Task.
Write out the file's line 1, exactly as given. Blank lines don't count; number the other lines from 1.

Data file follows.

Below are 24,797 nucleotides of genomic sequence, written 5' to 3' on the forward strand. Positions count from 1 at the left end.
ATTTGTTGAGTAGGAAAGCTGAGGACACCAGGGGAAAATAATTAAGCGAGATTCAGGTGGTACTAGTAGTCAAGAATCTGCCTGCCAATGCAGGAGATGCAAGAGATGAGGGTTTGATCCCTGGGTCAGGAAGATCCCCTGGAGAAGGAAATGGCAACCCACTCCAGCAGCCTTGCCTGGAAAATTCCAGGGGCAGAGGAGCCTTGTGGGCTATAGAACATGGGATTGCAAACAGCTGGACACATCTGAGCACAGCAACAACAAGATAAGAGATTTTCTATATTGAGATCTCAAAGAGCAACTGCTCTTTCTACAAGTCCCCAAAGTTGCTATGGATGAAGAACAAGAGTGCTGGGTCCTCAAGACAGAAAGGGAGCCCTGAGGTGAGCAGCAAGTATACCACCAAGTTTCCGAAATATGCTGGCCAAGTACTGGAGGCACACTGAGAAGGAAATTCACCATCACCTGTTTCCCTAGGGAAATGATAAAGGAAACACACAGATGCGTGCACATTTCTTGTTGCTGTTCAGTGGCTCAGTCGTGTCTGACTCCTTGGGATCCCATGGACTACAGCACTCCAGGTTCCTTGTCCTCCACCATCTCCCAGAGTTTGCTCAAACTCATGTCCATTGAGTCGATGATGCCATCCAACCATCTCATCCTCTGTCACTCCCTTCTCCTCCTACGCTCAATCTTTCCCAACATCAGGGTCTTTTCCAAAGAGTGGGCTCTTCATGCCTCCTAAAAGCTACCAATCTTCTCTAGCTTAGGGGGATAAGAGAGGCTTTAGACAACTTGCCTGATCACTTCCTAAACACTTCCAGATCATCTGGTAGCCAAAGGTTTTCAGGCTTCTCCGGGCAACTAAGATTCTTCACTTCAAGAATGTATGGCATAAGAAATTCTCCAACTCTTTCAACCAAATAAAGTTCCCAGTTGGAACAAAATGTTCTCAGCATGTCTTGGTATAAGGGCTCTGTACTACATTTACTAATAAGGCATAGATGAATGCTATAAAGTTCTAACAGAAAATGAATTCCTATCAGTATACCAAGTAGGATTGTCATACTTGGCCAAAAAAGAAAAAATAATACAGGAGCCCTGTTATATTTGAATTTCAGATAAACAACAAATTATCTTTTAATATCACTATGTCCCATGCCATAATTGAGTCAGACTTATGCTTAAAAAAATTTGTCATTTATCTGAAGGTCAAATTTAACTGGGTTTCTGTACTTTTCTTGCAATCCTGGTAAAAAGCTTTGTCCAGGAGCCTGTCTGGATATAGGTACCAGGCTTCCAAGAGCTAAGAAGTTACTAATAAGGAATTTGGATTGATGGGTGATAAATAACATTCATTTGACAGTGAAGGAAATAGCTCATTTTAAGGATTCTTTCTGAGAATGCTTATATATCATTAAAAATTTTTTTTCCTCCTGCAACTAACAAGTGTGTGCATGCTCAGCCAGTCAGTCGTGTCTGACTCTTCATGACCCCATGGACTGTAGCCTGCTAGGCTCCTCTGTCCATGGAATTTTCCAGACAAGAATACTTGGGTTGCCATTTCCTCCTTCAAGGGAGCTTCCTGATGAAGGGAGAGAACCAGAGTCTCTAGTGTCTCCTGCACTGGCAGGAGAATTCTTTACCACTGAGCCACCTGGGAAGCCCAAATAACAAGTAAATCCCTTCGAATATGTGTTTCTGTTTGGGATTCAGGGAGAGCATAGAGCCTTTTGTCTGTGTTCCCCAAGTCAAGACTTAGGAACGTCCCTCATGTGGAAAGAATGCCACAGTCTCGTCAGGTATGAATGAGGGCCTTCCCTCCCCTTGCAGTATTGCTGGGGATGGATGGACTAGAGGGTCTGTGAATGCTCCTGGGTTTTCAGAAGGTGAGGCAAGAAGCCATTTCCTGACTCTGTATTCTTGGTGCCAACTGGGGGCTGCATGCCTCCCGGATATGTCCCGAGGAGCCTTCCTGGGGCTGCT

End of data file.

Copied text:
Below are 24,797 nucleotides of genomic sequence, written 5' to 3' on the forward strand. Positions count from 1 at the left end.